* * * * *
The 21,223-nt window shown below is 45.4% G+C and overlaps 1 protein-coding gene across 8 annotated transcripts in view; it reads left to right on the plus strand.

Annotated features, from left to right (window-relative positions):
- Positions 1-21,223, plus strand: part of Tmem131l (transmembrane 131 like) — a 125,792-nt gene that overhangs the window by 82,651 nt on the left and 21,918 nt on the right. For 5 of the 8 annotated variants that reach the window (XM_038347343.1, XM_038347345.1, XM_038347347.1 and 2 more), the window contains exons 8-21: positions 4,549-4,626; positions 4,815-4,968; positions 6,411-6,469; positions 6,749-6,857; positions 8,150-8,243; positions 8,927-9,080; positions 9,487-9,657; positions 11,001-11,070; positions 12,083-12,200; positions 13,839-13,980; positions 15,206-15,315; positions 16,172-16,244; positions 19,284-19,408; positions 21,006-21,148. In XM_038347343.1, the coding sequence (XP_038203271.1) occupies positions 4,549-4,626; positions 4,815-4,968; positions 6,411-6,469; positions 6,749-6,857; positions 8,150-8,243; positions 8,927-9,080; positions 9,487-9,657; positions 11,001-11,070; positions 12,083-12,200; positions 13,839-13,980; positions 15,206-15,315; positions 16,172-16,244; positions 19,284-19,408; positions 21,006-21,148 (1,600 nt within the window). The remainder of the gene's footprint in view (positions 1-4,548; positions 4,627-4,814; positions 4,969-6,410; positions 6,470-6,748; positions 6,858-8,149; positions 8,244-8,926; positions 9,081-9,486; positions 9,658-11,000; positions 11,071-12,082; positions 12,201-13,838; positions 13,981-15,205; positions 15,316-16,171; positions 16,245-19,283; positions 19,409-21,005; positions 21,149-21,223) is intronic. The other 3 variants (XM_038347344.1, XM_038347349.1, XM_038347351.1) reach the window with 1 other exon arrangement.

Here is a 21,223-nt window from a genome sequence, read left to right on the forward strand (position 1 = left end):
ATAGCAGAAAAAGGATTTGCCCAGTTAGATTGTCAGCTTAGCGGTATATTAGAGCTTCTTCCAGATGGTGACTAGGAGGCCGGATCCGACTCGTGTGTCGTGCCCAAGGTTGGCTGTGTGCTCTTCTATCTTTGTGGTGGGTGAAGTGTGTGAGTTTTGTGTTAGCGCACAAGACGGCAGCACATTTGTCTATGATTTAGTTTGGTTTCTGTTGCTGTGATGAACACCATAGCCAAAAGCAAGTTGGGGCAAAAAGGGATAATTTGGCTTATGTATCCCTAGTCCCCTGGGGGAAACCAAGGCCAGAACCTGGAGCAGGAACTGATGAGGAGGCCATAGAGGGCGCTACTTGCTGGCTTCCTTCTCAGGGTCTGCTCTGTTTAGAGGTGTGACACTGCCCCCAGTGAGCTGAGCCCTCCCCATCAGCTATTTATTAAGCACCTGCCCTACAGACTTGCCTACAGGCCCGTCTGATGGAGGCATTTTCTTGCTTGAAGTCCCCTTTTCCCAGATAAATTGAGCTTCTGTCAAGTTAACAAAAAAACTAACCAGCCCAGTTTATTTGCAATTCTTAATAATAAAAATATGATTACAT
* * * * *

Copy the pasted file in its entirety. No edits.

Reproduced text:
The 21,223-nt window shown below is 45.4% G+C and overlaps 1 protein-coding gene across 8 annotated transcripts in view; it reads left to right on the plus strand.

Annotated features, from left to right (window-relative positions):
- Positions 1-21,223, plus strand: part of Tmem131l (transmembrane 131 like) — a 125,792-nt gene that overhangs the window by 82,651 nt on the left and 21,918 nt on the right. For 5 of the 8 annotated variants that reach the window (XM_038347343.1, XM_038347345.1, XM_038347347.1 and 2 more), the window contains exons 8-21: positions 4,549-4,626; positions 4,815-4,968; positions 6,411-6,469; positions 6,749-6,857; positions 8,150-8,243; positions 8,927-9,080; positions 9,487-9,657; positions 11,001-11,070; positions 12,083-12,200; positions 13,839-13,980; positions 15,206-15,315; positions 16,172-16,244; positions 19,284-19,408; positions 21,006-21,148. In XM_038347343.1, the coding sequence (XP_038203271.1) occupies positions 4,549-4,626; positions 4,815-4,968; positions 6,411-6,469; positions 6,749-6,857; positions 8,150-8,243; positions 8,927-9,080; positions 9,487-9,657; positions 11,001-11,070; positions 12,083-12,200; positions 13,839-13,980; positions 15,206-15,315; positions 16,172-16,244; positions 19,284-19,408; positions 21,006-21,148 (1,600 nt within the window). The remainder of the gene's footprint in view (positions 1-4,548; positions 4,627-4,814; positions 4,969-6,410; positions 6,470-6,748; positions 6,858-8,149; positions 8,244-8,926; positions 9,081-9,486; positions 9,658-11,000; positions 11,071-12,082; positions 12,201-13,838; positions 13,981-15,205; positions 15,316-16,171; positions 16,245-19,283; positions 19,409-21,005; positions 21,149-21,223) is intronic. The other 3 variants (XM_038347344.1, XM_038347349.1, XM_038347351.1) reach the window with 1 other exon arrangement.

Here is a 21,223-nt window from a genome sequence, read left to right on the forward strand (position 1 = left end):
ATAGCAGAAAAAGGATTTGCCCAGTTAGATTGTCAGCTTAGCGGTATATTAGAGCTTCTTCCAGATGGTGACTAGGAGGCCGGATCCGACTCGTGTGTCGTGCCCAAGGTTGGCTGTGTGCTCTTCTATCTTTGTGGTGGGTGAAGTGTGTGAGTTTTGTGTTAGCGCACAAGACGGCAGCACATTTGTCTATGATTTAGTTTGGTTTCTGTTGCTGTGATGAACACCATAGCCAAAAGCAAGTTGGGGCAAAAAGGGATAATTTGGCTTATGTATCCCTAGTCCCCTGGGGGAAACCAAGGCCAGAACCTGGAGCAGGAACTGATGAGGAGGCCATAGAGGGCGCTACTTGCTGGCTTCCTTCTCAGGGTCTGCTCTGTTTAGAGGTGTGACACTGCCCCCAGTGAGCTGAGCCCTCCCCATCAGCTATTTATTAAGCACCTGCCCTACAGACTTGCCTACAGGCCCGTCTGATGGAGGCATTTTCTTGCTTGAAGTCCCCTTTTCCCAGATAAATTGAGCTTCTGTCAAGTTAACAAAAAAACTAACCAGCCCAGTTTATTTGCAATTCTTAATAATAAAAATATGATTACAT